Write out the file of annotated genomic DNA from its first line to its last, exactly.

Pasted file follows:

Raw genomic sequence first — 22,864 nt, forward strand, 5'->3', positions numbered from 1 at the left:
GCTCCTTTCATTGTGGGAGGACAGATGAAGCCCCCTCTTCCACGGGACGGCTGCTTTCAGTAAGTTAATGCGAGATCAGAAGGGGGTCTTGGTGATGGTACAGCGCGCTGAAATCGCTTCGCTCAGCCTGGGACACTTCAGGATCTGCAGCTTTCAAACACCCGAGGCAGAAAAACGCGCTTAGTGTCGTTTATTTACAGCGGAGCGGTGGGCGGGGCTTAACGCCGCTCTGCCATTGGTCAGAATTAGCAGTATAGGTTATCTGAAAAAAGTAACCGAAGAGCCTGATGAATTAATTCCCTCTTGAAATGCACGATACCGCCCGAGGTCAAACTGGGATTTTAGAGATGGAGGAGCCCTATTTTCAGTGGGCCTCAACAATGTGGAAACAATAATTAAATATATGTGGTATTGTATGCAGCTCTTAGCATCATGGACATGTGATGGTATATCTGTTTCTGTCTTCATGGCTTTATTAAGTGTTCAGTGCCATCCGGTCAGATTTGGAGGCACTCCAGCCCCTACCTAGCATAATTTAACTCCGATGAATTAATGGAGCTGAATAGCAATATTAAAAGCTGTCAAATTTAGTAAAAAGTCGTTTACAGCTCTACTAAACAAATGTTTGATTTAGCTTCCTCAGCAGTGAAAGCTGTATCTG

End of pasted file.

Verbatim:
Raw genomic sequence first — 22,864 nt, forward strand, 5'->3', positions numbered from 1 at the left:
GCTCCTTTCATTGTGGGAGGACAGATGAAGCCCCCTCTTCCACGGGACGGCTGCTTTCAGTAAGTTAATGCGAGATCAGAAGGGGGTCTTGGTGATGGTACAGCGCGCTGAAATCGCTTCGCTCAGCCTGGGACACTTCAGGATCTGCAGCTTTCAAACACCCGAGGCAGAAAAACGCGCTTAGTGTCGTTTATTTACAGCGGAGCGGTGGGCGGGGCTTAACGCCGCTCTGCCATTGGTCAGAATTAGCAGTATAGGTTATCTGAAAAAAGTAACCGAAGAGCCTGATGAATTAATTCCCTCTTGAAATGCACGATACCGCCCGAGGTCAAACTGGGATTTTAGAGATGGAGGAGCCCTATTTTCAGTGGGCCTCAACAATGTGGAAACAATAATTAAATATATGTGGTATTGTATGCAGCTCTTAGCATCATGGACATGTGATGGTATATCTGTTTCTGTCTTCATGGCTTTATTAAGTGTTCAGTGCCATCCGGTCAGATTTGGAGGCACTCCAGCCCCTACCTAGCATAATTTAACTCCGATGAATTAATGGAGCTGAATAGCAATATTAAAAGCTGTCAAATTTAGTAAAAAGTCGTTTACAGCTCTACTAAACAAATGTTTGATTTAGCTTCCTCAGCAGTGAAAGCTGTATCTG